Samba Sowe is one of the many local Gambian artists, which is skilled in carving the wood and making beautiful wooden sculptures. Masks, lady figures, animals, bowls. Wooden hand-made art pieces are one of the most beloved souvenirs by visitors of The Gambia. If you ever heard or been to the Craftmarket, then you know, how much precision and talent it takes, to make a product, which will once stand on your shelf in your living-room. If you haven’t got the chance to visit Craftmarket yet, you are in the right place. We will do our best to picture a scene for you.
Senegambia’s Craftmarket is one of the biggest markets, which is dedicated solely to the artists, that make hand-made products such as wooden pieces, jewellery, clothes, sand pictures or silver jewellery. When you step in to the half closed space, you can see more than 50 shops, where local artist sell their products. But those are not only shops. They are also second homes for many individuals, which usually spend most of their day there. Not only because it is their job, but also because there you can just feel positive energy and happiness. It is always loud, always filled with laughter and also with sales persuasion lines, once Craftmarket gets new visitors.
It is true, that the first visit can be a bit too much, because all of the artists would try to get you in their shop to show you their products. But if you go there also the second or the third time, you would become a part of the family. Artists will offer you their chair and put on a kettle of water to prepare attaya. In the meantime, you will be able to look around and find a perfect souvenir for you. And also, they will be happy to teach you how to play Wurrey, which is the oldest game in the world. They would soon pick sides and cheer for their champion. All of the above goes hand in hand with the naughty teasing, which always brings a pile of laughter form surrounding shops.
When you would look around the market, you could see some artist, sitting on the floor, working on their latest idea for a new wooden sculpture, some of them tending their customers, some of them chatting with their neighbours and some of them brewing the attaya. It is full of colors and neatly exhibited pieces of art.
If you would ask Samba, how does he make a wooden sculpture, he would describe it like that: “First you buy wood, a piece of good wood that is big enough for you to make a desired product. So, let’s say that we are making a wooden bowl. First you need to use the pfeil to sculpt the rough shape. Once you have done that, you can continue with chisel (if you have it) and with hand rasps, piles. In the end, you have to make the wood smooth by using different types of sand paper. The last step is to color the wood. Usually we use shoe paste, because it gives wood good protection and nice, natural color”. There you go. And just to mention, to record the whole procedure, we had to visit Samba for four consecutive days. It takes a lot of time to make even the simplest creation. So, when it comes to delicate lines and sculpting animals you have to be very careful. “Sometimes you can make the product by 90% and with one wrong move you can destroy a whole week of your work. In the end, when we sell our art, our profit is very small. It is very hard to survive even through the tourist season, not to mention green season alone.”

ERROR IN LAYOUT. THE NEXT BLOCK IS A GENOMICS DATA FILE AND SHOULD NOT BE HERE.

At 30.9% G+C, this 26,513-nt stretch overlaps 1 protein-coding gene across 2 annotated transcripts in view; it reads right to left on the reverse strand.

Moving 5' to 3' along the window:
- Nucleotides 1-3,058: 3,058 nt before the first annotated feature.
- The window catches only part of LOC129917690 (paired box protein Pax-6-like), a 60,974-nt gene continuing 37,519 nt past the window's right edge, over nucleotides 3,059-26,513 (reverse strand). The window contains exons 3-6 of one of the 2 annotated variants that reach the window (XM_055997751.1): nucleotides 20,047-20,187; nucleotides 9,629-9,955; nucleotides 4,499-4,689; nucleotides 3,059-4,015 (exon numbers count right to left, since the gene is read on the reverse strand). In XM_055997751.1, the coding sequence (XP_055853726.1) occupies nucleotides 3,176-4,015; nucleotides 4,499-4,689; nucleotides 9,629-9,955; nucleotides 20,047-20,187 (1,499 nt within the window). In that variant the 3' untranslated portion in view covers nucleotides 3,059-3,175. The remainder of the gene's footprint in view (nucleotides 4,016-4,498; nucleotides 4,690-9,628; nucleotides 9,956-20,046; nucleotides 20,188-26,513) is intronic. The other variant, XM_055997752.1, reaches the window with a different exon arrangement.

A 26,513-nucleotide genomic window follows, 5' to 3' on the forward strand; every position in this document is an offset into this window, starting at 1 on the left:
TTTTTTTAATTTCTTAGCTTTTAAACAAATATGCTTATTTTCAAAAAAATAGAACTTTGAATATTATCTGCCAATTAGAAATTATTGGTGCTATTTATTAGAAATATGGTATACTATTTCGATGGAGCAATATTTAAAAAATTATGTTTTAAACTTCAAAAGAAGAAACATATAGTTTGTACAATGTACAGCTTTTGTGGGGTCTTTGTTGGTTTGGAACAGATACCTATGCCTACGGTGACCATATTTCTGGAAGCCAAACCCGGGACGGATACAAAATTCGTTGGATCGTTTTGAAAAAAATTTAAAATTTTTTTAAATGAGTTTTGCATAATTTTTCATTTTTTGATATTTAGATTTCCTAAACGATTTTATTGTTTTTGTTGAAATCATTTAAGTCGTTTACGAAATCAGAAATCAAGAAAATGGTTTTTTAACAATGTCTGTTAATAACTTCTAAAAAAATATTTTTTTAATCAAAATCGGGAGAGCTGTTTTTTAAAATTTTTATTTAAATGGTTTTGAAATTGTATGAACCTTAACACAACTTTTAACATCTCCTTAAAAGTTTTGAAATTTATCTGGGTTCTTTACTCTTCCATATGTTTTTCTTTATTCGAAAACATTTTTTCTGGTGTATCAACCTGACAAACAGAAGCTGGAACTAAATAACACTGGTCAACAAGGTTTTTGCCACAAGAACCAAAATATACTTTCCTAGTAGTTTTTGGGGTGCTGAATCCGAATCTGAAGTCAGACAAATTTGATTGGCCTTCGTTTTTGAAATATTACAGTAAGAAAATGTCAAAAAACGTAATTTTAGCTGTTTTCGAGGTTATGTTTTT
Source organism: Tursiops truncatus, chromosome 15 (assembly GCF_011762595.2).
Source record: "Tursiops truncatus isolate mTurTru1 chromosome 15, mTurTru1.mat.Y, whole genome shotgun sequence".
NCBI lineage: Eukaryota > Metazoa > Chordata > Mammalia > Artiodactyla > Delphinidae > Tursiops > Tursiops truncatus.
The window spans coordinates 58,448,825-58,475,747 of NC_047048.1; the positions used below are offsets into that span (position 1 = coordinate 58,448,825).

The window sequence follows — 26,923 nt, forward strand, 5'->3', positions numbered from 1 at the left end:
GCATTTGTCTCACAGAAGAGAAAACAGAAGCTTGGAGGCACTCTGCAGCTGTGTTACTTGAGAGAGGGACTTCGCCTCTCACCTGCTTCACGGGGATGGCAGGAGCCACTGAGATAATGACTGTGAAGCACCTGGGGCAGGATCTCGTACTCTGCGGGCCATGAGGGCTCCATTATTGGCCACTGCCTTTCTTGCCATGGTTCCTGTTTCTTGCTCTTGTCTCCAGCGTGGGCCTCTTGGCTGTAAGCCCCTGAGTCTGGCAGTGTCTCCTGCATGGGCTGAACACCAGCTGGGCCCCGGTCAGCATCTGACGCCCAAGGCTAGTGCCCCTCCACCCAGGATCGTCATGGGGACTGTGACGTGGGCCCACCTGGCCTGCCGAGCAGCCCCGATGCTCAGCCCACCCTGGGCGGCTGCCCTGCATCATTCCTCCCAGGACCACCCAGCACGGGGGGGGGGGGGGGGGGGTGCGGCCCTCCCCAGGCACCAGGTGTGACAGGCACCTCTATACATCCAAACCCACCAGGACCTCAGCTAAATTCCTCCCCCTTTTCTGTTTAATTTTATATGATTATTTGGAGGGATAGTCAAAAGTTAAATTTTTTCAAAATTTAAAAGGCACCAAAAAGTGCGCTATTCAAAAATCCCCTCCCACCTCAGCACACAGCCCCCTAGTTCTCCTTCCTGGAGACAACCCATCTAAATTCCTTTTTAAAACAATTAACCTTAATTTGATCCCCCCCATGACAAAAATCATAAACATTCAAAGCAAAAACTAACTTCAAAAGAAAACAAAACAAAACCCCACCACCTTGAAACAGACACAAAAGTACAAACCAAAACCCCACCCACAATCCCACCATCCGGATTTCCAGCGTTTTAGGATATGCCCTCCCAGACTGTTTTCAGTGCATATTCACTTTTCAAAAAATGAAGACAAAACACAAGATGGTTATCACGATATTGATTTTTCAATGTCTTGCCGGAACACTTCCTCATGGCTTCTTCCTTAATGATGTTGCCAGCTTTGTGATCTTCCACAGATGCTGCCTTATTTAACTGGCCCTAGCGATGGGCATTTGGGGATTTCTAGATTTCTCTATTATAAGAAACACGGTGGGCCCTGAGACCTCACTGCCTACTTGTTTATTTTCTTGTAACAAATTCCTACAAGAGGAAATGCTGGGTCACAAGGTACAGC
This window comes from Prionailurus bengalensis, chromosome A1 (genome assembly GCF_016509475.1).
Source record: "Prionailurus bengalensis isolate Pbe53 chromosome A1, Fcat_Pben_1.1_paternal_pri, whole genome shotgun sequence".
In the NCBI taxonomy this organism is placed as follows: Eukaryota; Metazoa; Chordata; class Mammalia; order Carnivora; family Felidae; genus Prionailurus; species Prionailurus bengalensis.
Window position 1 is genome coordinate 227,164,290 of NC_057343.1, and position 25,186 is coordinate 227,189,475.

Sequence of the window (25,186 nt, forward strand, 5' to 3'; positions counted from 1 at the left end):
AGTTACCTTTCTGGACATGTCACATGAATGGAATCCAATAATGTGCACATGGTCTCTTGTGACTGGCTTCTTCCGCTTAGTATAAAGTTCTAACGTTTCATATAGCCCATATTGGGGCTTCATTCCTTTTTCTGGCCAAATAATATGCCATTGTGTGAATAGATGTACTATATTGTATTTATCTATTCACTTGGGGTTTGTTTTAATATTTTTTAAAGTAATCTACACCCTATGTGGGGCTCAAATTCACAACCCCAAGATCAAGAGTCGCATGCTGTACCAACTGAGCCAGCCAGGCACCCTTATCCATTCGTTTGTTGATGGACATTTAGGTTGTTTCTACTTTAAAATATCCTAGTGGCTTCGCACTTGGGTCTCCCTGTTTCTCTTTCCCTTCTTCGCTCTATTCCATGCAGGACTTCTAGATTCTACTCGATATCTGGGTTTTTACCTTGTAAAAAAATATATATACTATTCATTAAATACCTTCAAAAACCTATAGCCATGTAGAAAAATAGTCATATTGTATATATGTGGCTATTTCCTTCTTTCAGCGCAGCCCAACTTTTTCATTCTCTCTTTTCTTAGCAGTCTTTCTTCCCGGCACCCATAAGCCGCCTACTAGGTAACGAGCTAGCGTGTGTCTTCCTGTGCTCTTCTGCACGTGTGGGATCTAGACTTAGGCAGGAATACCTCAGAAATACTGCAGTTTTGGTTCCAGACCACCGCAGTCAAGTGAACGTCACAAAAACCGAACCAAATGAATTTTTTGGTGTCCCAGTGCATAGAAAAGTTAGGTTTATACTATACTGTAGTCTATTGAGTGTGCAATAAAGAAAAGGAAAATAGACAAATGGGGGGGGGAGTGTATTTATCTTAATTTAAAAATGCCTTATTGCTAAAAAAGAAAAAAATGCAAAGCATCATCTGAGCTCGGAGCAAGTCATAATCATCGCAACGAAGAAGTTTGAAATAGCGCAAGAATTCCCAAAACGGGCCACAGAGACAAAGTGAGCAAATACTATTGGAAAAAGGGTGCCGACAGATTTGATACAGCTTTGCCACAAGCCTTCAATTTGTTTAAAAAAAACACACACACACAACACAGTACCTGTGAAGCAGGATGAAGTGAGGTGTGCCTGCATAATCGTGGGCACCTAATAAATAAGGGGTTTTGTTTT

So that was the story before this year. But with the epidemic of the corona virus, lock down and protection measurements, there are no visitors. And with no visitors, there is no business for most of the artist, who are selling their handmades. It was a struggle before, but this year, no one could imagine the consequences. “It changed my life from bad to worse. Usually we are struggling but at least we make some small business from time to time. But now, we were instantly just cut off. But you still have to pay the rent and buy yourself food. We just don’t think about even expecting this corona season to end because we can’t know. At this point, we just don’t se the way out. If the government would try to promote domestic tourism it could help, but then, people are usually not buying our products because here, we do not have a habit to decorate our homes. Usually even the rent is a problem. So, we can just wait to see what the future brings,” Samba sadly explains.
When we last visited Craftmarket, only few of the shops were open, only few artists still came and hoped to see at least some visitors. It is hard to imagine the situation they are in. This is also one of the reasons, My Gambia is doing it’s best, to bring those stories to you and soon, give a possibility to the local artists, to sell their products in our online shop, which is coming soon. But already, you can browse through some of his works of art and decide, which one will decorate your home.